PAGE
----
I was aware of people around me and Dave said later that quite a crowd had gathered as we worked on the guy.  I was not overly concerned with the wound to his head as I had my padded T-shirt against it and applied pressure as I held his head and breathed for him.  After what seemed an age and was certainly long enough to get me very concerned indeed for the kid (for that was what he was and he looked more likely to be under than over 20 years old), I got a pulse!  I told the Welsh Nurse to stop compressions and put my ear to his chest.  I heard a faint heart beat and shallow warm breaths cooled against my lips as I held them over his; barely touching but close enough to feel the faint warm air blowing out of his mouth, evidence that these were his own attempts to breath for himself.  I heard someone call out that an ambulance was on its way and relaxed a little knowing that a team of fully equipped paramedics were coming to help.

Bartolo came out of Bar Cantiti and gave me a blanket to cover the guy up and I spoke to the nurse to say that we should lay him on his side, in the recovery position and allowing me to take a look at his head wound. We rolled him over moving his legs into position and placing an arm under his head as he lay on his side, my shirt under his head was now stained a deep crimson.  I parted his hair to reveal a deep slit in his scalp running across his head about 4cm long, with congealed blood at its edge and fresh blood, oozing out and onto my fingers.  I looked up and I saw an Estate car had parked at the end of the paved street some 50 metres away, a Red Cross sticker slapped on the rear door and walking towards me was a chubby middle-aged guy wearing slacks and a shirt; looking for the entire world like he was popping out for a drink in town.  

He walked towards us and when he was stood over the kid he looked down, obviously taking in the situation.  Instead of leaping into action he turned around and walked back to the car, where he collected a stretcher from the rear of the vehicle.  He wandered (seriously) back down the road to us, pulling the stretcher behind him.   He did not speak any English but Bartolo translated as I said what I had done and what I felt the patient now needed, all the time he was nodding his head, saying, “Si.”  I could not see anyone else with the driver so asked where his colleagues were.  “Only him,” said Bartolo, “he is alone, no one else is coming.” 

The driver did not have any medical equipment as far as I could see and he simply attempted to lift the guy up by the shoulders to put him on the stretcher.  I was incensed and shouted for him to stop, which he eventually did and the nurse and I along with the driver lifted the poor kid onto the stretcher together. There was no neck brace or body board and even a brief examination was not done.  “Bartolo,” said, “tell this guy I must go with him as the kid cannot breath for himself and will die if no one is looking after him.”  Bartolo repeated my concerns in Spanish to the driver, who immediately raised his hands and started shaking his head and said “No, nadie va a venir con nosotros.” (“No, nobody is going to come with us”).  Bartolo told me this and I was totally stunned and appealed with Bartolo and through him the driver, to let me tend to the kid in the car.  The Hospital was in Ibiza Town which was over 13Km away and any idiot could see this kid was not going to last the journey unattended.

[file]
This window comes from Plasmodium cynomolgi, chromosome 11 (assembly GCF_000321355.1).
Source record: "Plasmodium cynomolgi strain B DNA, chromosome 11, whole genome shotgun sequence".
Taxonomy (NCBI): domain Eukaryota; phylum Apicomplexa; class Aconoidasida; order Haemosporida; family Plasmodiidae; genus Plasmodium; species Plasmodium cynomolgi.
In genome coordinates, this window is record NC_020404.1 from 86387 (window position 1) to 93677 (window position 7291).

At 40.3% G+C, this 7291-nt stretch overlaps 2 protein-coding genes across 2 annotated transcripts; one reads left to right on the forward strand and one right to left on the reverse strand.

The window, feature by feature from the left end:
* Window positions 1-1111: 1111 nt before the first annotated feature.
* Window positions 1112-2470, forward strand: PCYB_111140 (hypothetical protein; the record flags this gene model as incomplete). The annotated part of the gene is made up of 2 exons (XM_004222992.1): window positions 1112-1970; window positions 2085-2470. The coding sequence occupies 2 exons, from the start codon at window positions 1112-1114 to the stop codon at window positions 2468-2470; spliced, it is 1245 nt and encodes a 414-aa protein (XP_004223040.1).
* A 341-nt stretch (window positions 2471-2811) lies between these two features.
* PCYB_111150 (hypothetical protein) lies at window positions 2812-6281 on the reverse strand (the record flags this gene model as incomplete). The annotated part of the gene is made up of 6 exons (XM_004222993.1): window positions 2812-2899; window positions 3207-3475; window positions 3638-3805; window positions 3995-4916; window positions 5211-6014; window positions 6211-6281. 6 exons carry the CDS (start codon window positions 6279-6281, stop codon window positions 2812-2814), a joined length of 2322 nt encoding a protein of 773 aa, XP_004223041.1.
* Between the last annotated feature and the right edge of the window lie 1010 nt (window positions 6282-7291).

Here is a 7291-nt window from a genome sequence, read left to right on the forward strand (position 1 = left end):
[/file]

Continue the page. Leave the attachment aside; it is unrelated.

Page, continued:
The driver hadn’t even examined the head wound let alone applied a dressing!  He turned his back to me picked up the stretcher handle and ambled back towards the car, where he slid the stretcher into the rear and closed the rear door.  I followed all the way to the car, pleading with him as he shook his head and I looked about me to see if I could spot anyone in authority, anyone who could help me convince this prick that I needed to go with the boy.  By the time he was climbing into his drivers seat, I was screaming and swearing at the idiot, Bartolo trying to hold me back. It was all to no avail as the driver drove down the hill towards the harbour and away in the direction of Ibiza Town.  I walked slowly back to the bar; Dave and everyone gathered there applauded as I walked past them into the bar.  I poured myself a large bourbon and lit a smoke as Dave started serving again and the bar filled up with customers, some coming up to shake my hand, buy me drinks and console me as I explained what I was certain would be the outcome.  I was gutted and knew in my heart that the kid would be dead on arrival at the hospital.

The following morning I walked down to the bar as usual to be met by Dave coming out of the door and locking up.  He walked over and put his arm around my shoulders, “The kid was dead by the time he got to Ibiza Town Jonny and I’m sorry mate.  You did your best.”  What a pointless and futile exercise it had been.  “That fucking ambulance driver,” I said.  “This place is going to be swarming with press any minute so I’m going to the OK Corral for a brew and some breakfast, come with me,” said Dave.  We ate in silence apart from the odd word from Reg or Souness as to the why’s and wherefores of Ibiza’s ambulance service, which received muted responses.  Late morning and a guy walked in and asked for Dave Bennett, the ex-footballer?  Reg looks at Dave through the corner of his eye and said, “I’ve not seen him today; does the guy want to leave a message?” “I’m a reporter with the Sun newspaper, my name is Nick Parker; Dave owns Bar Confusion doesn’t he?”  Reg looked around at the faces in the bar and confirmed that Dave did own the bar.  “Can I get you a drink?” asked Reg, always one to make a buck.  “Coffee please,” said Parker.  “Does Dave come in here a lot then?”  Reg said he did and gave him his coffee.  Parker continued to ask questions about Dave, the bar Confusion and eventually arrived at the main theme of his enquiries, “Did anyone see the hooligans who killed that Spanish kid last night?” The bar went dead and Dave stood up and walked over to Nick Parker.